A visit to this famous museum based on the momentous events of the doomed Operation Market Garden during nine days from 17 - 25 September 1944 is a must for anyone with the slightest interest in history and specially in the history of WW2.
You may have seen the film "A Bridge Too Far" or read books about it but this is where the real action took place - in the peaceful village of Oosterbeek and the parklands of the Hotel Hartenstein which became the H.Q.of the British Divisional Commander, Major General R. Urquhart. and is now the Museum.
The reconstructed Bridge is just over 3 miles away in Arnhem and is known as the John Frost Bridge after the Lieutenant Colonel of the 1st Parachute Brigade who attempted to establish a bridgehead to lead the ground forces into Germany.
In the event a combination of adverse factors turned this action into one of the most tragic episodes of that terrible war, not only in the appalling loss of life in the air and on the battlefied but also to the people of Arnhem and the surrounding area who suffered dreadfully. After bombarment and the loss of their homes those who survived had to battle through one of the harshest winters on record. Many lacked shelter, food, and fuel. The suffering was pitiable.
The Museum recounts this history with a large collection of memorabilia, audio and visual displays including interviews with survivors, letters, photographs and film.
In the recently restored building the cellars have been opened up to create the "Arnhem Experience" which chillingly reproduces some of the sounds, sights and sensations of what it must have been like to be at the Battle of Arnhem.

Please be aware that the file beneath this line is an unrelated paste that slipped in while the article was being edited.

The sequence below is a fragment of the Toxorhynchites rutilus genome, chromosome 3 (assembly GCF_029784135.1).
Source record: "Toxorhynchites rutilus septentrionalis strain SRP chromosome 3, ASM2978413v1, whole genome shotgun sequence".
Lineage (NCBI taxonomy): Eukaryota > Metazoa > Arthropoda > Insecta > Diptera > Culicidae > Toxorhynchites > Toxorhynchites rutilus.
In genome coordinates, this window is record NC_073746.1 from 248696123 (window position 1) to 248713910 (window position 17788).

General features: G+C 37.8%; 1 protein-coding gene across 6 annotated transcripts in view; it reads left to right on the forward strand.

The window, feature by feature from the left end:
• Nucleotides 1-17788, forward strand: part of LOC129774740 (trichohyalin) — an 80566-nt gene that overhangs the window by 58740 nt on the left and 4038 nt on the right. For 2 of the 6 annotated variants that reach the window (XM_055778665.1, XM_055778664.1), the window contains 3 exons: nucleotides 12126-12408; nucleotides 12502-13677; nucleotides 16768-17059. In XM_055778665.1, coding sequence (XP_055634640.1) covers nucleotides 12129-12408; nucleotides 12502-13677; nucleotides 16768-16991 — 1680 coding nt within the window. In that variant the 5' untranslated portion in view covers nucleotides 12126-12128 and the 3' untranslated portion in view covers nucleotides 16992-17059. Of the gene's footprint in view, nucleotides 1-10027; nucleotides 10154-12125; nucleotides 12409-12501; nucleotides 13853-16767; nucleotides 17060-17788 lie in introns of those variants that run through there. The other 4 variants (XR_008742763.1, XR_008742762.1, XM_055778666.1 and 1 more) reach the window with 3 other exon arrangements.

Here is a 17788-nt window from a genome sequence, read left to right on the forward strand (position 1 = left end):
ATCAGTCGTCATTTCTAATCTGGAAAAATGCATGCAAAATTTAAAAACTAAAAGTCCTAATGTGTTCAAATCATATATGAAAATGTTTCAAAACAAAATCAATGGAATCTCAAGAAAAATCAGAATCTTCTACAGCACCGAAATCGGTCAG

There are good facilities at the Museum including disable access to some areas and a lift.
The shop on the ground floor has a good stock of historical books , maps and quality souvenirs.
The staff were very friendly and helpful.
There is no cafe but your entrance ticket provides 5% Discount at a number of nearby cafes and restaurants.
Summer Opening Hours - 10am -5pm. Sundays and Holidays 12noon -5pm
In winter on weekdays the Museum opens at 11am.
Closed Christmas Day and New Years Day.
Adults 8 Euros
Seniors, CJP card & Students 7 Euros
Young people 13 - 18 5 Euros
Children 6 -12 3Euros 50
You should allow at least 2 hours for your visit.
For details on how to get there please see separate Transporttion Tip.
In September 1944 more than ten thousand British and Polish Airbome troops fought in and around Arnhem. Their objective was to take the Rhine bridge. Six hundred of them managed to reach the bridge. Waiting for reinforcements they fought for four days holding the Northern ramp. The rest of the force, however, didn't succeed in reaching them. Those held out for five more days at Oosterbeek before finally making their way across the Rhine to Allied held ground. Only 2.293 made it back to England.